Yeah, I’m very lucky! I have an incredible support team and a very tight knit group of people, including my dad and my husband especially. No matter what happens and no matter the result, these people are always going to love me and they're always going to be there, and that’s a very comforting thought. They’re also a really good balance of being strict, but also being a good distraction. I think it’s important to check out, you can’t be thinking about it 24/7. When it’s time to turn it on and go hard, it’s time, but there are other times to have fun and go and enjoy what you’re doing.
Do they ever say, "No, we’re not talking about surfing now, we’re going to go and do something different?"
Oh yes! That’s mostly my husband, but I’m glad I have him there saying those things otherwise my dad and I could go on and on about it all day.
I really enjoy watching Netflix and chilling with my husband and my dogs, or skateboarding, or taking a sunset walk on the beach.
What does it mean for surfing to become an Olympic sport?
Oh my gosh, it’s huge! It's a really big moment for surfing. The Olympics wasn’t ever really on my radar as a young girl as it didn't seem like a possibility, so it was only when it became a reality a couple of years ago that it became something I wanted to strive for. In the 10 years that I've been competing on the Championship Tour, I've seen so much progression of the sport and it's just great to see surfing rise to that Olympic level, to be appreciated on that stage and to be taken to a broader audience. It's a really special sport, and I think just by tuning in and watching it I think you’ll be able to feel it.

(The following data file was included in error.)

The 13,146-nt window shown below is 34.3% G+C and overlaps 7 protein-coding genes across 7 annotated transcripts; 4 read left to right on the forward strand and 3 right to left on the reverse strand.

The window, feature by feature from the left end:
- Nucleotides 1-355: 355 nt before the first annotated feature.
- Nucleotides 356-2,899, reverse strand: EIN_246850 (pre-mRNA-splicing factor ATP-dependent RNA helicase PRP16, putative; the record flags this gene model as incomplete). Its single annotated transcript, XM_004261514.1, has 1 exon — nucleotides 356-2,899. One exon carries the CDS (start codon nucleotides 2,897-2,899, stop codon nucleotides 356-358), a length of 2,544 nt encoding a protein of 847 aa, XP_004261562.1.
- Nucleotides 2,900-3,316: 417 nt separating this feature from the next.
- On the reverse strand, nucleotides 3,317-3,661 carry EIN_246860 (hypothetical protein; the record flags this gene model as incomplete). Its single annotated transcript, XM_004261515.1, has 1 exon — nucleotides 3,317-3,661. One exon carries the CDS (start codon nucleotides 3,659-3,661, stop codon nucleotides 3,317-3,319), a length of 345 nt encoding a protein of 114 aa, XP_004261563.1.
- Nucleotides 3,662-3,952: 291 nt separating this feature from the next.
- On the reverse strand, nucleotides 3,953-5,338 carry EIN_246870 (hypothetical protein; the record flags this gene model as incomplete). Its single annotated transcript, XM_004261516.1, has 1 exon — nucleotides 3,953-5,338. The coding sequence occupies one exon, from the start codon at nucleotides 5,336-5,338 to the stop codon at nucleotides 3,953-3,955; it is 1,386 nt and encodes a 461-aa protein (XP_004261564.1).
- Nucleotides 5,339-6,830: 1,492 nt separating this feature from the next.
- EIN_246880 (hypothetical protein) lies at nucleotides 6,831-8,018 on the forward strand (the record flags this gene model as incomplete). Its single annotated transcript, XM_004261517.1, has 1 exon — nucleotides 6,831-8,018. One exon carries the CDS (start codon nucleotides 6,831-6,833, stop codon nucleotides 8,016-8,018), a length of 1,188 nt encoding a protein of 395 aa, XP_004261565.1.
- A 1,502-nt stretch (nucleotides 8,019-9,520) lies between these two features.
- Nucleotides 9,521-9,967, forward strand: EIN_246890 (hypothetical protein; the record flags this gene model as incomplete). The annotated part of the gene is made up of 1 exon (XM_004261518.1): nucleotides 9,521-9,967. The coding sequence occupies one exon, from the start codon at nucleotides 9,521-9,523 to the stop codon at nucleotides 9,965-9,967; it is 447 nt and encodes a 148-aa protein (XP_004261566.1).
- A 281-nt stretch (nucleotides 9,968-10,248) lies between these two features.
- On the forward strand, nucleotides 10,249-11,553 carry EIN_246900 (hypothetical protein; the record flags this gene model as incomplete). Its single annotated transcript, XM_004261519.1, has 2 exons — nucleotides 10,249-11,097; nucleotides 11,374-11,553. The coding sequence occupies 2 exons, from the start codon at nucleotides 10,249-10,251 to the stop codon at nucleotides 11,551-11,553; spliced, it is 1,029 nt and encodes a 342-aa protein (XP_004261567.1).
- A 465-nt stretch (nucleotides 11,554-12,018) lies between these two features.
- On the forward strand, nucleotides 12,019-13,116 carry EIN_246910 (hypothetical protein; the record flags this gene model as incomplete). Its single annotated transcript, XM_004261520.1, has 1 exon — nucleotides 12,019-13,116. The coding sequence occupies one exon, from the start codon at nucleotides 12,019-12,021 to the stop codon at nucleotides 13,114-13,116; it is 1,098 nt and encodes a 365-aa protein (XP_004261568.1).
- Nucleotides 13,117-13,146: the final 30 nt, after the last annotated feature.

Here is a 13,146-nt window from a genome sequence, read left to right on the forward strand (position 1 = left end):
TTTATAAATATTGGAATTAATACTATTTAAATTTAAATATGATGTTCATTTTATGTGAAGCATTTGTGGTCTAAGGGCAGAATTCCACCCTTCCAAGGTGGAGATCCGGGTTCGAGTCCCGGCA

By sharing your stories you're opening up your heart.
What do the OIympics mean to you?
I’m so excited! What an opportunity to be a part of history! It's bigger than just a contest; it's about sportsmanship, it's about the stories that are created there, it's about representing your country and where you’re from, meeting new people and bridging those gaps that we may have. It's a place we can escape to and forget our differences and the things that keep us apart and finally come together through sport.
You’ve talked about making the world better by sharing stories. What do you mean by that?
I think the people I personally really looked up to—and the people who have inspired me—are the people who have been able to let their guard down and be vulnerable, and have shared what they've been through. By sharing your stories, you're opening up your heart.
We’re all human, we all go through very similar things, and I think that in vulnerability we can find strength and by sharing our stories and experiences we can move forward, stronger, together.